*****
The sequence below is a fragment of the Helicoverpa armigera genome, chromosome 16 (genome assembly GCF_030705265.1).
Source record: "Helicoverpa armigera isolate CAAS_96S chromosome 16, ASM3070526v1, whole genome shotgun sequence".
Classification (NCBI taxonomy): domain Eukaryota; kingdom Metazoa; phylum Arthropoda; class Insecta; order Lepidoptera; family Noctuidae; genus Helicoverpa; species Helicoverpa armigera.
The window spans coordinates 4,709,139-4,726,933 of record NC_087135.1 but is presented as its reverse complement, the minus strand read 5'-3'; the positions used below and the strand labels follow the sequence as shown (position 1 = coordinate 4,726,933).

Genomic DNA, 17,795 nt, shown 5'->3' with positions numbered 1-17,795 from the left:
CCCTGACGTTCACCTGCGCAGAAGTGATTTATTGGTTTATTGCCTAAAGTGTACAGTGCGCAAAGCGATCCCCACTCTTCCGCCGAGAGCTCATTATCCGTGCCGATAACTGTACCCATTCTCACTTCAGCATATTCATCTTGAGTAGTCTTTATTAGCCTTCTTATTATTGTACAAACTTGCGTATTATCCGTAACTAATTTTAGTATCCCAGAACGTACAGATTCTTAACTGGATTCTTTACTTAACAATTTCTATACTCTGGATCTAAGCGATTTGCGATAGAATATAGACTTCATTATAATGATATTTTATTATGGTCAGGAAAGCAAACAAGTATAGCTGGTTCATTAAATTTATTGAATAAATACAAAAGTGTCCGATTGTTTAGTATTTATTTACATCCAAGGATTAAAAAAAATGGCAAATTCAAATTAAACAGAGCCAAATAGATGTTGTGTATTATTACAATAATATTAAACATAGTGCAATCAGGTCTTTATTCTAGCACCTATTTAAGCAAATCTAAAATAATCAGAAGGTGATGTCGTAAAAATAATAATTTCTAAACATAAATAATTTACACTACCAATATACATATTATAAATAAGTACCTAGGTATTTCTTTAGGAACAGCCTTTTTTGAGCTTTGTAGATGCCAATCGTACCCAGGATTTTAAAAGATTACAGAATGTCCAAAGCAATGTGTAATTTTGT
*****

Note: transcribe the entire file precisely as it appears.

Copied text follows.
The sequence below is a fragment of the Helicoverpa armigera genome, chromosome 16 (genome assembly GCF_030705265.1).
Source record: "Helicoverpa armigera isolate CAAS_96S chromosome 16, ASM3070526v1, whole genome shotgun sequence".
Classification (NCBI taxonomy): domain Eukaryota; kingdom Metazoa; phylum Arthropoda; class Insecta; order Lepidoptera; family Noctuidae; genus Helicoverpa; species Helicoverpa armigera.
The window spans coordinates 4,709,139-4,726,933 of record NC_087135.1 but is presented as its reverse complement, the minus strand read 5'-3'; the positions used below and the strand labels follow the sequence as shown (position 1 = coordinate 4,726,933).

Genomic DNA, 17,795 nt, shown 5'->3' with positions numbered 1-17,795 from the left:
CCCTGACGTTCACCTGCGCAGAAGTGATTTATTGGTTTATTGCCTAAAGTGTACAGTGCGCAAAGCGATCCCCACTCTTCCGCCGAGAGCTCATTATCCGTGCCGATAACTGTACCCATTCTCACTTCAGCATATTCATCTTGAGTAGTCTTTATTAGCCTTCTTATTATTGTACAAACTTGCGTATTATCCGTAACTAATTTTAGTATCCCAGAACGTACAGATTCTTAACTGGATTCTTTACTTAACAATTTCTATACTCTGGATCTAAGCGATTTGCGATAGAATATAGACTTCATTATAATGATATTTTATTATGGTCAGGAAAGCAAACAAGTATAGCTGGTTCATTAAATTTATTGAATAAATACAAAAGTGTCCGATTGTTTAGTATTTATTTACATCCAAGGATTAAAAAAAATGGCAAATTCAAATTAAACAGAGCCAAATAGATGTTGTGTATTATTACAATAATATTAAACATAGTGCAATCAGGTCTTTATTCTAGCACCTATTTAAGCAAATCTAAAATAATCAGAAGGTGATGTCGTAAAAATAATAATTTCTAAACATAAATAATTTACACTACCAATATACATATTATAAATAAGTACCTAGGTATTTCTTTAGGAACAGCCTTTTTTGAGCTTTGTAGATGCCAATCGTACCCAGGATTTTAAAAGATTACAGAATGTCCAAAGCAATGTGTAATTTTGT